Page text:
Reperfusion syndrome after abdominal decompression

Decompressive laparotomy is widely accepted as a mandatory intervention in patients with ACS [5]. Although this procedure is associated with, often, immediate improvement in some measures of organ function, little attention is often paid to the fact that decompression may lead to release of inflammatory mediators that serve to propagate multiple organ dysfunction secondary to a reperfusion like injury [69, 70]. Overt reperfusion syndrome resulting in death is rare; however, a post-decompression reperfusion syndrome is a potential reason why mortality from ACS remains high [6]. A central component of ACS associated reperfusion syndrome likely occurs secondary to repeated intestinal IR injury.

While most previously published animal models of ACS poorly mimic its pathogenesis [71], they are extremely useful for determining the effects of IAH, particularly in the development of intestinal ischemia. Development of ACS is associated with decreased intestinal perfusion, and these changes occur well before histological evidence of injury [72]. Decreased local perfusion persists even when global hemodynamic parameters remain within the normal range, indicating increased IAP as an inciting factor [73]. More recent work has begun to define the inflammatory response initiated by abdominal decompression. Rezende-Neto et al. demonstrated a significant increase in lung neutrophil myeloperoxidase, IL-6, and TNF-α after decompression from a period of ACS, suggesting decompression as an inciting event for injury [74]. This has been replicated in other investigations; Oda et al. demonstrated a similar exacerbation of cytokine levels and lung injury when evaluating a period of induced ACS after hemorrhagic shock/resuscitation induced injury, with levels and injury continuing after cessation of the period of ACS (i.e., decompression) [75]. Prior hemorrhagic shock/resuscitation induced injury results in a lower tolerance for increasing IAPs with regard to end organ injury [76]. Although ACS is not classically viewed as an initiator of intestinal IR injury, the data presented do serve to support this notion. Indeed, artificially induced ACS and subsequent decompression has been used as a model for the study of kidney IR injury and recently, to mimic intestinal IR injury [77, 78]. Additionally, the published data on decompression leading to increased systemic neutrophil activation and continued bioactivity of peritoneal fluid, as described earlier, serve to support the notion that decompression after ACS may serve as a continued driver of multiple organ dysfunction. This data also suggests that prophylactic use of the open abdomen in certain high risk situations may affect the course of injury by preventing a second IR injury "hit." The interplay of IR, resuscitation, development of ACS, and reperfusion syndrome after decompression is demonstrated in Figure 2.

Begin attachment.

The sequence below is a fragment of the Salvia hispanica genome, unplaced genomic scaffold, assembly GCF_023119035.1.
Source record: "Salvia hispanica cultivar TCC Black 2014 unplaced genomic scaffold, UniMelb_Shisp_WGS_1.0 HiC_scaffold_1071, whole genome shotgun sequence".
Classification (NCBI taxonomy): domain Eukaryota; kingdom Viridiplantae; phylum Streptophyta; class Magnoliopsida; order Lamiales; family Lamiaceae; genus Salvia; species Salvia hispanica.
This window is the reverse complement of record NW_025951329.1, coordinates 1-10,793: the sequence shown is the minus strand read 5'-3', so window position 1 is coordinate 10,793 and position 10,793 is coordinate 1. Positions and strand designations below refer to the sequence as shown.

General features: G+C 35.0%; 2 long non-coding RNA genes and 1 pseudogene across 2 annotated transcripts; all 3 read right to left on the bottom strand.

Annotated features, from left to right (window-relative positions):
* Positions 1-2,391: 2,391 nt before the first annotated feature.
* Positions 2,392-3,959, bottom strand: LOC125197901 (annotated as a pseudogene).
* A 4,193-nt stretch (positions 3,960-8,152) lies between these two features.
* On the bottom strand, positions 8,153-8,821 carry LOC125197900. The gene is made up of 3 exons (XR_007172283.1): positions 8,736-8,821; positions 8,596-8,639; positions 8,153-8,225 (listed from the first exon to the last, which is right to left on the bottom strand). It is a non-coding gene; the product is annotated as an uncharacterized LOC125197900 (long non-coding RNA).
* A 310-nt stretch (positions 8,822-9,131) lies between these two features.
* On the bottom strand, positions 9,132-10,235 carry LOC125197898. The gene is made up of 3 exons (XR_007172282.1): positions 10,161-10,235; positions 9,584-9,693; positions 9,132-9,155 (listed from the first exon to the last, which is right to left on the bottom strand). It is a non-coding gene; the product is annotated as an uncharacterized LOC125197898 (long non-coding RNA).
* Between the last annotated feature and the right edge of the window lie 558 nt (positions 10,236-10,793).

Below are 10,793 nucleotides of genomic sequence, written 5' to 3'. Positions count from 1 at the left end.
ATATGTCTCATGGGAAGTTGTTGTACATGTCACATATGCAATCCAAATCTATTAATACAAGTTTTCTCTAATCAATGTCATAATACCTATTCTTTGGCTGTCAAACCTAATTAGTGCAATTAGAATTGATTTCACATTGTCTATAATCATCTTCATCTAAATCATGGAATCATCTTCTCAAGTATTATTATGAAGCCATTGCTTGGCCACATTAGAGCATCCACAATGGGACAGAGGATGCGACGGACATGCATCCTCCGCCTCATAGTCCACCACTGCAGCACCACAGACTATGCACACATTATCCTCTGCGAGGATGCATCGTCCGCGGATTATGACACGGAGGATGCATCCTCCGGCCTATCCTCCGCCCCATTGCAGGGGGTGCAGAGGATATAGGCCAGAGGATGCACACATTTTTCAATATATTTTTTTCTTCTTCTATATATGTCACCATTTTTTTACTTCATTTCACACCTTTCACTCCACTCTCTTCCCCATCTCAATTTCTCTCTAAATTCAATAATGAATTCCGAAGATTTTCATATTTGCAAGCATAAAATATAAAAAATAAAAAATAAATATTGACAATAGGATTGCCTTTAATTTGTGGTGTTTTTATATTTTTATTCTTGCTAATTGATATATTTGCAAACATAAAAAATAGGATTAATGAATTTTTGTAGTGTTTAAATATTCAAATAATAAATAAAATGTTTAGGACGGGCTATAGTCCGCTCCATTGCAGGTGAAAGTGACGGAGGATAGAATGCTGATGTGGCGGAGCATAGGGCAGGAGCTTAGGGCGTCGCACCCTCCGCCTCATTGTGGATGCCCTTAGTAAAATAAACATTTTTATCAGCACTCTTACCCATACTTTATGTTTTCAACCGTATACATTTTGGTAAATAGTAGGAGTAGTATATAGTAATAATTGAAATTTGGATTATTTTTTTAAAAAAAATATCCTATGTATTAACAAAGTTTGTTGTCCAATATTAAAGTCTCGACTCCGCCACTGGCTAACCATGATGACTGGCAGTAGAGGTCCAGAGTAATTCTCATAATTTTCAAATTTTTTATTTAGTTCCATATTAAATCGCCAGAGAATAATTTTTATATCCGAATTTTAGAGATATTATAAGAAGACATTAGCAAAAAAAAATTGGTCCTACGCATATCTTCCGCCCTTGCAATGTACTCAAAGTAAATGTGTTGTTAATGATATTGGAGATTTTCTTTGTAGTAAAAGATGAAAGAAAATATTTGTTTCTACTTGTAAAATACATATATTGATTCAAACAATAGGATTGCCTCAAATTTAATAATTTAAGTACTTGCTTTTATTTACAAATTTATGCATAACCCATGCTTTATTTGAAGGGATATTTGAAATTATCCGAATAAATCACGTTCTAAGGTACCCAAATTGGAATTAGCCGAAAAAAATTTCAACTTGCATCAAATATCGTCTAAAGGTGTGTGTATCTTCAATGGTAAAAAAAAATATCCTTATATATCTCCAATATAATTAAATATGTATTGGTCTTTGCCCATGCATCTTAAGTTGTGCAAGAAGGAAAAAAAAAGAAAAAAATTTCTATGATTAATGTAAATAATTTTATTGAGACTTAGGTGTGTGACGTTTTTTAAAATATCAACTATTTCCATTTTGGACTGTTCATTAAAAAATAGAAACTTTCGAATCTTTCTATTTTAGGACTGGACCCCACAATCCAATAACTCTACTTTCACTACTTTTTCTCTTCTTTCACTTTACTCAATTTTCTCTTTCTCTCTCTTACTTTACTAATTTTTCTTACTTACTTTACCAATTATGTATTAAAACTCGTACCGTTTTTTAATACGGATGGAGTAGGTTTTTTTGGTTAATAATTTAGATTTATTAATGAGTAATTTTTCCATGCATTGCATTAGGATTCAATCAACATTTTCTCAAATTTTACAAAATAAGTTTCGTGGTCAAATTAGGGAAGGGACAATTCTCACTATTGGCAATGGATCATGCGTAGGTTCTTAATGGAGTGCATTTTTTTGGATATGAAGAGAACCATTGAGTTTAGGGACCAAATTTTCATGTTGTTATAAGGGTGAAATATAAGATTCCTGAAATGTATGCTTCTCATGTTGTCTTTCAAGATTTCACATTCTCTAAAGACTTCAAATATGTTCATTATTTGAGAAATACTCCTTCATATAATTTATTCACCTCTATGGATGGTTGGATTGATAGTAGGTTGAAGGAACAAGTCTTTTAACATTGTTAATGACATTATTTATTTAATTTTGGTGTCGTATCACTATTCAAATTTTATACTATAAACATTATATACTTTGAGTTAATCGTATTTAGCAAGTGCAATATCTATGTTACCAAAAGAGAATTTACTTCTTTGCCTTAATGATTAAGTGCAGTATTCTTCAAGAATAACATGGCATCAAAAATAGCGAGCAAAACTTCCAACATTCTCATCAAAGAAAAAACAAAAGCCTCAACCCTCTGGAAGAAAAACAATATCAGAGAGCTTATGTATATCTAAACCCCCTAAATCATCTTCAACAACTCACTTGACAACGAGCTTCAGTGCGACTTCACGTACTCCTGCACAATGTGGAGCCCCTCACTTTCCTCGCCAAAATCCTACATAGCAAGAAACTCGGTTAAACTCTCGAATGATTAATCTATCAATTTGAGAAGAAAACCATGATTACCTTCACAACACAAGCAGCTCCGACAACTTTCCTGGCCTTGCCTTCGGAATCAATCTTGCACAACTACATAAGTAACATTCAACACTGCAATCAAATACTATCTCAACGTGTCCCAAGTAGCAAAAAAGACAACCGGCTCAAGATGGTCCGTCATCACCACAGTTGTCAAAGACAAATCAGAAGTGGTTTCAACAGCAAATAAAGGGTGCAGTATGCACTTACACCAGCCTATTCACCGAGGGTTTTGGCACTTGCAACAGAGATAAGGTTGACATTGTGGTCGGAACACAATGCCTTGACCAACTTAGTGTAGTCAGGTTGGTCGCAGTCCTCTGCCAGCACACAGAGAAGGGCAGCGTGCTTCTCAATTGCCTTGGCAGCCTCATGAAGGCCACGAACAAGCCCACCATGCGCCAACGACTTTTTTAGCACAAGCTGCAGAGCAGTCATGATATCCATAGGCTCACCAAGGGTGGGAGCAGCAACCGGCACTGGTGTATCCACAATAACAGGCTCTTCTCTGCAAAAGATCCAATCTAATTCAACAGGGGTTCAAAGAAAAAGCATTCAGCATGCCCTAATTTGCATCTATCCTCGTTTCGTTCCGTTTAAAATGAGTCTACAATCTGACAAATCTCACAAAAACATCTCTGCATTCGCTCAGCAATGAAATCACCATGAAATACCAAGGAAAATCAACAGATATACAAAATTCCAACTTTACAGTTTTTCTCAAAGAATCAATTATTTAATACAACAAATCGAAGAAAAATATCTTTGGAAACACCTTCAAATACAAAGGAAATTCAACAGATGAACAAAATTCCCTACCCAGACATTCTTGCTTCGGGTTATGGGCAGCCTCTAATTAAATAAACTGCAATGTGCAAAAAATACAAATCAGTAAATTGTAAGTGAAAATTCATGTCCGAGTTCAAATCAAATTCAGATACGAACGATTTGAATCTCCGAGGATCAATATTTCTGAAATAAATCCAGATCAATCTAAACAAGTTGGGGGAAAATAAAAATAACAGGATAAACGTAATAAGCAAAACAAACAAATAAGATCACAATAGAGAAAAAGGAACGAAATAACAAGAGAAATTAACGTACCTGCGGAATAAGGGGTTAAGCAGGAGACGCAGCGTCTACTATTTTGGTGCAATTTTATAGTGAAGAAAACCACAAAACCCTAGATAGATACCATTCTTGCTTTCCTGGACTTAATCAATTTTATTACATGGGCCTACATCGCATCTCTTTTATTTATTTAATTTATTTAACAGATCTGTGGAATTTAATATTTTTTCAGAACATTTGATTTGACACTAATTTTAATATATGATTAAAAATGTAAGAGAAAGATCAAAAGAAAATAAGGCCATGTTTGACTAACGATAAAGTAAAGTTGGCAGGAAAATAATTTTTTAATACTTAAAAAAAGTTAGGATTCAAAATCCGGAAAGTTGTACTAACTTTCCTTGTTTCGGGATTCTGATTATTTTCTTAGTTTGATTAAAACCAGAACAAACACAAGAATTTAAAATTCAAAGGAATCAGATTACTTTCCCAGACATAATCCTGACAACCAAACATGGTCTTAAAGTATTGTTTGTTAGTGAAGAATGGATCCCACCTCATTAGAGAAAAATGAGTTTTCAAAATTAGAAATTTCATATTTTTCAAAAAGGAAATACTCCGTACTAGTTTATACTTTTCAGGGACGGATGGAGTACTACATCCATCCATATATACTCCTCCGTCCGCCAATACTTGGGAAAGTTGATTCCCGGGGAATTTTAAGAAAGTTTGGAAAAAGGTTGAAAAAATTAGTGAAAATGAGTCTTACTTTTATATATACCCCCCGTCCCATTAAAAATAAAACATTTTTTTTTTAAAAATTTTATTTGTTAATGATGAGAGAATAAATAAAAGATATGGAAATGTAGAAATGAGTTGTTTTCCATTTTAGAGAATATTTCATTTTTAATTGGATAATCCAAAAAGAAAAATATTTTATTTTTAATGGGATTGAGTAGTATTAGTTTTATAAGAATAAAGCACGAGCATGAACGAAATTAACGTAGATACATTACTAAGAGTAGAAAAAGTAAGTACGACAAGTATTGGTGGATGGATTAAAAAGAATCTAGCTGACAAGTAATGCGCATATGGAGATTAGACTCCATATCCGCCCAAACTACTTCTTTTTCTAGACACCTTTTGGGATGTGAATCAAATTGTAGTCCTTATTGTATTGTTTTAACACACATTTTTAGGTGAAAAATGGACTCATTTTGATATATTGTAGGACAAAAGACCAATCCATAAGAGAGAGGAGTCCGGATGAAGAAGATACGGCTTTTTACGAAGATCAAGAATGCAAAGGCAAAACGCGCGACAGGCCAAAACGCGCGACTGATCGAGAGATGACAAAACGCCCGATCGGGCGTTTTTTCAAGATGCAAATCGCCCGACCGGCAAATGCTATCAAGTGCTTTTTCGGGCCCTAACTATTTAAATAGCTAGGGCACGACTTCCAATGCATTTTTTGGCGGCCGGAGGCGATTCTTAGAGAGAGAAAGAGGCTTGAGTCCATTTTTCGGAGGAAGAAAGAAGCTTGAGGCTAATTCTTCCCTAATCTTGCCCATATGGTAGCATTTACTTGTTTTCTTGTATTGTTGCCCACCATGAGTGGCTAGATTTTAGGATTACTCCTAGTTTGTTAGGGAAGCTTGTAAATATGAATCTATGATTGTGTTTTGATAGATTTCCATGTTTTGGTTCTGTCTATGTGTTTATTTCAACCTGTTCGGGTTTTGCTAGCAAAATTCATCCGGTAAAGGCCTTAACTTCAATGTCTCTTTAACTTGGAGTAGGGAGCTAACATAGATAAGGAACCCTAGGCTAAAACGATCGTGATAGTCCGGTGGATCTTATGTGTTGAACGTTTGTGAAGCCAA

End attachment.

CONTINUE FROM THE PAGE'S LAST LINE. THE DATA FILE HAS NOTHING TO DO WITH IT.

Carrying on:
Figure 2
Figure 2

The factors leading to abdominal compartment syndrome (ACS) are multifactorial, and include ischemia/reperfusion injury from hemorrhagic shock/resuscitation, third spacing of fluid into the gut lumen, interstitium, and peritoneum secondary to hemodilution and altered microvascular fluid flow, and polymorphonuclear (PMN) cell priming leading to distant organ injury. Hemorrhagic shock generally has minimal effects on IAP; however, with high volume resuscitation, the interplay of increased capillary permeability secondary to ischemia/reperfusion injury and decreased oncotic pressures (secondary to hemodilution from resuscitation) can lead to a rapid increase in IAPs. While major effects are intra-abdominal, the interplay of these factors lead to distant organ injury, potentially through systemic neutrophil priming and activation. Additionally, post-decompression, a reperfusion syndrome may occur and function as a second hit. This is secondary to sudden release of flow-limiting elevated IAP, leading to recurrent gut reperfusion injury and release of pro-inflammatory mediators. Additionally, peritoneal fluid may serve as a propogator of neutrophil priming.